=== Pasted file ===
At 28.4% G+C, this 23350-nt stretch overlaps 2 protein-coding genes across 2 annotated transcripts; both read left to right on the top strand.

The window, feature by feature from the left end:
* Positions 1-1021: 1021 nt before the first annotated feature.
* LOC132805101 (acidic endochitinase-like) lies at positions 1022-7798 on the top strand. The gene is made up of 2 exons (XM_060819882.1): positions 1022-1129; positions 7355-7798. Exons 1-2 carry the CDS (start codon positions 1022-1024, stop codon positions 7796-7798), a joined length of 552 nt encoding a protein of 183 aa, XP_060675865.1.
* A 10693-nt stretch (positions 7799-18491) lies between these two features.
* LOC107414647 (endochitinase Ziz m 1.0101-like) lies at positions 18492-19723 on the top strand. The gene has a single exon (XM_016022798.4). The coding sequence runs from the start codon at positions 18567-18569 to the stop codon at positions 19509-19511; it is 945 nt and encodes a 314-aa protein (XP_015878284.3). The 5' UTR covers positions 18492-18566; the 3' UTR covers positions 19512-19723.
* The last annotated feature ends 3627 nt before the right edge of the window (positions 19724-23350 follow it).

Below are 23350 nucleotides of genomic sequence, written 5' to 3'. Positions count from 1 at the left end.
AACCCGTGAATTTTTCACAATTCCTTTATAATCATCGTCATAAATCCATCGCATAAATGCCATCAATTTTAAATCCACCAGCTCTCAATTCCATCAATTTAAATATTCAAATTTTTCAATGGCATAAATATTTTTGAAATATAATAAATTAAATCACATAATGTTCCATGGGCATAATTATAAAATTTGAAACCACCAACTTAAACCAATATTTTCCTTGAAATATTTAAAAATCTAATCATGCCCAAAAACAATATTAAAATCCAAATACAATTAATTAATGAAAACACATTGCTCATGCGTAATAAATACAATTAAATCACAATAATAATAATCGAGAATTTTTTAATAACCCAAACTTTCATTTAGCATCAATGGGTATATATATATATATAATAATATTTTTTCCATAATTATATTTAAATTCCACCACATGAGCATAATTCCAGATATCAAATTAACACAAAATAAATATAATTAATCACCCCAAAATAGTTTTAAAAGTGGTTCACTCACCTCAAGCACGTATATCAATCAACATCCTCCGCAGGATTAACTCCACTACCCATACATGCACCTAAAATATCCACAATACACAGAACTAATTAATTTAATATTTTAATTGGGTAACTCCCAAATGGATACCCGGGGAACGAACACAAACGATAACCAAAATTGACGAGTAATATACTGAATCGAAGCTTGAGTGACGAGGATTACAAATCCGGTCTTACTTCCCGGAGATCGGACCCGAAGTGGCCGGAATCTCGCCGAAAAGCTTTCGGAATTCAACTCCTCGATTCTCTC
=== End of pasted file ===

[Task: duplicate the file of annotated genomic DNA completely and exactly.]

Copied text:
At 28.4% G+C, this 23350-nt stretch overlaps 2 protein-coding genes across 2 annotated transcripts; both read left to right on the top strand.

The window, feature by feature from the left end:
* Positions 1-1021: 1021 nt before the first annotated feature.
* LOC132805101 (acidic endochitinase-like) lies at positions 1022-7798 on the top strand. The gene is made up of 2 exons (XM_060819882.1): positions 1022-1129; positions 7355-7798. Exons 1-2 carry the CDS (start codon positions 1022-1024, stop codon positions 7796-7798), a joined length of 552 nt encoding a protein of 183 aa, XP_060675865.1.
* A 10693-nt stretch (positions 7799-18491) lies between these two features.
* LOC107414647 (endochitinase Ziz m 1.0101-like) lies at positions 18492-19723 on the top strand. The gene has a single exon (XM_016022798.4). The coding sequence runs from the start codon at positions 18567-18569 to the stop codon at positions 19509-19511; it is 945 nt and encodes a 314-aa protein (XP_015878284.3). The 5' UTR covers positions 18492-18566; the 3' UTR covers positions 19512-19723.
* The last annotated feature ends 3627 nt before the right edge of the window (positions 19724-23350 follow it).

Below are 23350 nucleotides of genomic sequence, written 5' to 3'. Positions count from 1 at the left end.
AACCCGTGAATTTTTCACAATTCCTTTATAATCATCGTCATAAATCCATCGCATAAATGCCATCAATTTTAAATCCACCAGCTCTCAATTCCATCAATTTAAATATTCAAATTTTTCAATGGCATAAATATTTTTGAAATATAATAAATTAAATCACATAATGTTCCATGGGCATAATTATAAAATTTGAAACCACCAACTTAAACCAATATTTTCCTTGAAATATTTAAAAATCTAATCATGCCCAAAAACAATATTAAAATCCAAATACAATTAATTAATGAAAACACATTGCTCATGCGTAATAAATACAATTAAATCACAATAATAATAATCGAGAATTTTTTAATAACCCAAACTTTCATTTAGCATCAATGGGTATATATATATATATAATAATATTTTTTCCATAATTATATTTAAATTCCACCACATGAGCATAATTCCAGATATCAAATTAACACAAAATAAATATAATTAATCACCCCAAAATAGTTTTAAAAGTGGTTCACTCACCTCAAGCACGTATATCAATCAACATCCTCCGCAGGATTAACTCCACTACCCATACATGCACCTAAAATATCCACAATACACAGAACTAATTAATTTAATATTTTAATTGGGTAACTCCCAAATGGATACCCGGGGAACGAACACAAACGATAACCAAAATTGACGAGTAATATACTGAATCGAAGCTTGAGTGACGAGGATTACAAATCCGGTCTTACTTCCCGGAGATCGGACCCGAAGTGGCCGGAATCTCGCCGAAAAGCTTTCGGAATTCAACTCCTCGATTCTCTC